Why Gen Z won’t be buying local during COVID-19

Generation Z, Canada’s youngest adult generation, appears to be rebelling against this narrative and instead blazing their own more globally minded trail.

The author(s)

  • Haley Jones Research Analyst, Public Affairs
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In the midst of COVID-19 I’ve seen how many of us have tried to focus on our communities. My own family has taken to buying French’s condiments: “it’s Canadian,” my mother usually says, “we should support the local guy.” The consensus I’ve heard among friends and family is that now is the time for Canadians to come together to keep our local communities strong. However, Generation Z, Canada’s youngest adult generation, appears to be rebelling against this narrative and instead blazing their own more globally minded trail.

While many of us have been influenced by the call to “buy local!” and “support Canadian businesses!”, our data shows that Gen Zers are the least likely of all Canadian generations to say they feel influenced to choose Canadian brands or products as a result of the COVID-19 pandemic. This does not mean Gen Z feels immune to the effects of coronavirus. Recent Ipsos polling shows that Generation Z is most likely to think COVID-19 will greatly impact Canada and the world. What they’re not buying is the idea that supporting the shop around the corner will help us out of this pandemic. It’s important to be clear here- we’re not saying that Gen Z doesn’t care about their neighbourhood shop or their local pizzeria - but the data tell us that proximity and geographic closeness are not motivating factors to earning Gen Z’s dollar.

Why does Gen Z not feel compelled to prioritize Canadian products over others? A part of this may be related to the way Gen Z’s worldview is formed. Ipsos polling indicates that Gen Z, more than any other generation, cite social media as their source of news. Whereas traditional news sources such as local radio and community newspapers are defined by a geographic reach, online media sources do not have these constraints. If we consider that in 2019, Gen Zers spent upwards of 6 hours on their phones each day, and are engaging most with sources that show them globally-sourced content, then it makes sense that they would be globally, not locally, minded. Effectively, Gen Z feel a stronger affinity for communities based around common ideas, similar interests or beliefs, than the geographic communities they live in.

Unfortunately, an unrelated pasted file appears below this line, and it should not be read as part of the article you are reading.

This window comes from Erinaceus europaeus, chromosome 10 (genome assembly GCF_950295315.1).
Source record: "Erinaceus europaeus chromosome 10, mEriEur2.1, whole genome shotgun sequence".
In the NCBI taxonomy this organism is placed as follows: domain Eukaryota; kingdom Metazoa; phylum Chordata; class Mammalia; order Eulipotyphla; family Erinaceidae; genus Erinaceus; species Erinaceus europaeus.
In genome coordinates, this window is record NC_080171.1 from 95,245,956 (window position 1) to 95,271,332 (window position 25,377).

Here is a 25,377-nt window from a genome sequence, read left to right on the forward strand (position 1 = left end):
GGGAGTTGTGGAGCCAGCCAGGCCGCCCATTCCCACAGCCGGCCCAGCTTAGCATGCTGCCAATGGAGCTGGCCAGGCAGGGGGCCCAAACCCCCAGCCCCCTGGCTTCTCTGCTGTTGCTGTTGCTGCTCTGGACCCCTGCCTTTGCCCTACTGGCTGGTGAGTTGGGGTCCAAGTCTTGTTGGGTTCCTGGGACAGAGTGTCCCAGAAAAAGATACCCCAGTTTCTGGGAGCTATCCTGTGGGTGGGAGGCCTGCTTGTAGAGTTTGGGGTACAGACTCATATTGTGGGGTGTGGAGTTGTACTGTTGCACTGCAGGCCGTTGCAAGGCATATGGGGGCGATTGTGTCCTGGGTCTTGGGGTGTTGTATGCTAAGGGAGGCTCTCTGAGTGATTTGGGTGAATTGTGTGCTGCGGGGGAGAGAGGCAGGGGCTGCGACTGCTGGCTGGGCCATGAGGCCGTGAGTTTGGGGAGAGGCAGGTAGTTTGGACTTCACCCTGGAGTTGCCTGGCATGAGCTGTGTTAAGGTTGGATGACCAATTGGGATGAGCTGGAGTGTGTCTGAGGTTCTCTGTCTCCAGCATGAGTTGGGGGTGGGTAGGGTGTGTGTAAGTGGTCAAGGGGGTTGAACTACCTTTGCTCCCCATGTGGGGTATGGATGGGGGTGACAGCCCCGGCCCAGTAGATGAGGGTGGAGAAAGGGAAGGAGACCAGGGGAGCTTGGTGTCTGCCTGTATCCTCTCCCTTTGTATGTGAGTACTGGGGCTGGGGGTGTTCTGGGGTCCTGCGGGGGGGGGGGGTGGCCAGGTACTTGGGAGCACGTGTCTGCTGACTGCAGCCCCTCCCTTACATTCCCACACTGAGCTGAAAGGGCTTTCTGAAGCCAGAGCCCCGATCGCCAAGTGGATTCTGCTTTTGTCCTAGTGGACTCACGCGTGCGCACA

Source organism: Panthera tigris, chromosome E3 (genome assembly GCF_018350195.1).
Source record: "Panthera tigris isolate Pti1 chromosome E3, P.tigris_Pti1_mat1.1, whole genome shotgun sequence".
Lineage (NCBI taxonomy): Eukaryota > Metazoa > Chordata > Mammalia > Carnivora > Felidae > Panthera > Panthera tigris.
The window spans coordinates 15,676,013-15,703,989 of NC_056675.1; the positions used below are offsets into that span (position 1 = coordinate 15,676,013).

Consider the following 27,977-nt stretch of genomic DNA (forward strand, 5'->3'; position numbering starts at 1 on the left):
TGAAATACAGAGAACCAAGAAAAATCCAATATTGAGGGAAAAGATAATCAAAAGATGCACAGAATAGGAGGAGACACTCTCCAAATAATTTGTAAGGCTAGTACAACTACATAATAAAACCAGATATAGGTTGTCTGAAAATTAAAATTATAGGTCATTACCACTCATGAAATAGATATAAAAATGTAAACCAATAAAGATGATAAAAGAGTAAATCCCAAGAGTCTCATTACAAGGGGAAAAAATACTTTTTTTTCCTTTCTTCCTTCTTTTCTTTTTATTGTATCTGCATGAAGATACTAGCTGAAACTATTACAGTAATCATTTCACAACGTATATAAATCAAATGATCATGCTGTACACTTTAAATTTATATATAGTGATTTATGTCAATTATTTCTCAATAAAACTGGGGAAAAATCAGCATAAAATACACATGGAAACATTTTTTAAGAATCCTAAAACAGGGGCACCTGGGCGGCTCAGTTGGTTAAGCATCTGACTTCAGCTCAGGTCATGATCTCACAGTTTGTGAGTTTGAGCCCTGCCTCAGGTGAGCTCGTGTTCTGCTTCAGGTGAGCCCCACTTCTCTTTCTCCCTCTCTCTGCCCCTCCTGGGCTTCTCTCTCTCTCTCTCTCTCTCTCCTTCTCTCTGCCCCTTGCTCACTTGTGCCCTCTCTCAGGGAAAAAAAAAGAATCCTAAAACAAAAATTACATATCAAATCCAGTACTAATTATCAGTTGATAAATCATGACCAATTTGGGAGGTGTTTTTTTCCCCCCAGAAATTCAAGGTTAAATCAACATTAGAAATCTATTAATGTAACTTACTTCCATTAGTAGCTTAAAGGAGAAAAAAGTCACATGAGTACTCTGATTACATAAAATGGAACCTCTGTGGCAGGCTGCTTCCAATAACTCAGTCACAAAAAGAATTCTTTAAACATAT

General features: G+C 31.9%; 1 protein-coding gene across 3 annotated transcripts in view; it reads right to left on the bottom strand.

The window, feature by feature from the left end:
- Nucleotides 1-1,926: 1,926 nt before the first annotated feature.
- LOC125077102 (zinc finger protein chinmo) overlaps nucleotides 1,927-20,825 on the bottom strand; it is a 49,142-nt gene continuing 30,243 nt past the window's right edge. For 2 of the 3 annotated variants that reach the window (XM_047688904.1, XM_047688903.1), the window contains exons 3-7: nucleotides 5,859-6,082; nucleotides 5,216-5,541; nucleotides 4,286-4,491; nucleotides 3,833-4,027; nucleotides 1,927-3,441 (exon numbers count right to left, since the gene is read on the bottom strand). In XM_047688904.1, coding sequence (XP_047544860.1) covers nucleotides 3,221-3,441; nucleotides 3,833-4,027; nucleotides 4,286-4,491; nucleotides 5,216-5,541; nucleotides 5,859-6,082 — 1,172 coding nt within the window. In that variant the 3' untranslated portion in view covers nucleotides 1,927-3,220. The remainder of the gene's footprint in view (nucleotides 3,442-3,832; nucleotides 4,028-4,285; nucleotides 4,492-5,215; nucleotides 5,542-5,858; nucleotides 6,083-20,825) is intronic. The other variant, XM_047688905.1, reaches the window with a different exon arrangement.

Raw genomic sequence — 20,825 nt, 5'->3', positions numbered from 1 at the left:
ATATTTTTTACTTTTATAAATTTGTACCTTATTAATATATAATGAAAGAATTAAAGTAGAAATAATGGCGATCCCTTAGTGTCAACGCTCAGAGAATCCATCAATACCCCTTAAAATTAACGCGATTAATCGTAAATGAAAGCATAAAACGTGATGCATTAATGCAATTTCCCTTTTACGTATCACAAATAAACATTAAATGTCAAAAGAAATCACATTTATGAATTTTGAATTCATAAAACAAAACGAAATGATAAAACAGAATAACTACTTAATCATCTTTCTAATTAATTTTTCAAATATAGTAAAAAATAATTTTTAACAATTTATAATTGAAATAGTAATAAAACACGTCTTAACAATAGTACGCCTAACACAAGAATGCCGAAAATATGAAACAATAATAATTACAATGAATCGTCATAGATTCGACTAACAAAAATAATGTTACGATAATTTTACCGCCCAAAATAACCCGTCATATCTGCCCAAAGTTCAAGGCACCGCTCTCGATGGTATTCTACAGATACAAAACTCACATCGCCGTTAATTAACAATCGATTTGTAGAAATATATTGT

But how does this relate to Gen Z’s choice to buy, or in this case not buy, a Canadian product?  The answer may lie in what motivates Gen Z to shop- research shows that the qualities of  transparency, trust, relevance, and authenticity appeal to Gen Z. In short, patriotism and locality are not motivators for this generation. If you want to entice them, tell them a story and appeal to their desire for authenticity or global impact. For example, my mother’s decision to choose the “Canadian condiment” won’t resonate for Gen Z. Instead, think of coffee chains that have done away with plastic straws, or converted to recyclable materials. This shift to align with environmentalism (a global issue, not a local one) is more likely to attract Gen Z than a call to support a local player.

As we move forward out of this pandemic, I won’t be surprised if more politicians, public figures and brands continue to encourage people to buy Canadian, but I hope they’ll also highlight how these purchases address larger issues or interests. Shift the narrative towards global (not local!) ideas. This is where Gen Z lives and that’s how you’ll get their attention.     

The data in this article comes from Ipsos Public Affairs’ Context Advantage Suite. For more information on Generation Z and Ipsos’ social research offering, please contact Chris Chhim, Haley Jones, or Jessica Weber. For more information on the Context Advantage Suite please click here.

Haley is a Research Analyst at Ipsos Public Affairs based out of Toronto. She holds a master's degree from the Munk School of Global Affairs specializing in migration and human rights. Prior to joining the Public Affairs team, she worked as a researcher with the University of Toronto and an intern with the United Nations.

The author(s)

  • Haley Jones Research Analyst, Public Affairs

Society